One of my greatest fears is being crushed alive. On Day 1 of Cherubs, I got a taste of what that might be like.
The 30-person line to connect our computers to the printer extended from the packed lobby to the game room hallway. The noise was overwhelming, with thundering footsteps in the stairwell and raucous chatter bouncing off the walls.
Settling at the back of the line, I was a honey-trapped fly. Everyone seemed like best friends already, and I had no one to talk to. But the girls beside me looked just as uncomfortable, so I introduced myself.
I met Sabrina and Clementine, my next-door floormates. Now, three weeks later, Clementine’s quirky one-finger waves greet me each day, and, between our coffee quests and movie binges, I’ve shared with her the most vulnerable parts of myself. In Sabrina’s perpetual kindness and penchant to sob to Taylor Swift, I found the strength to love things openly. All this came later, but, in the printer line, we understood each other the way old friends do within minutes.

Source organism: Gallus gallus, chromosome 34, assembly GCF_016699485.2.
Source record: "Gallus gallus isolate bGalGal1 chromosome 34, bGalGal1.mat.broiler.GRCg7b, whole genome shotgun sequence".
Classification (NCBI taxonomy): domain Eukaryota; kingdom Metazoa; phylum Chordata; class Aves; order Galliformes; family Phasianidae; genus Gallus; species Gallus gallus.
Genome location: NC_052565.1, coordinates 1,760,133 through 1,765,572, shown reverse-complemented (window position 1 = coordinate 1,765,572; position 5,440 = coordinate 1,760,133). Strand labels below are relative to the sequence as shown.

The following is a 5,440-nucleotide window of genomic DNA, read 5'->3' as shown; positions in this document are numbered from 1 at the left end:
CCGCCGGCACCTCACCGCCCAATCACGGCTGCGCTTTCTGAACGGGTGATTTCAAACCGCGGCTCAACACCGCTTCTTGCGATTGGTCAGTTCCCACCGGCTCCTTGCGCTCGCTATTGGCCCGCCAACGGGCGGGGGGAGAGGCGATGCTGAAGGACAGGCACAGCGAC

After an hour, we made it into the lobby. With our combined body heat and the tight squeeze, it was as hot as the sun-beaten sidewalk outside. The line moved impossibly slowly, and, eventually, every cherub sat cross-legged on the floor like superfans camping for a concert. Yelling into each other’s ears, sharing water bottles and exchanging numbers, we were a community for the first time, sitting in the hall that day. Walking in, I was afraid of getting crushed, but after meeting my best friends, I wouldn’t have it any other way.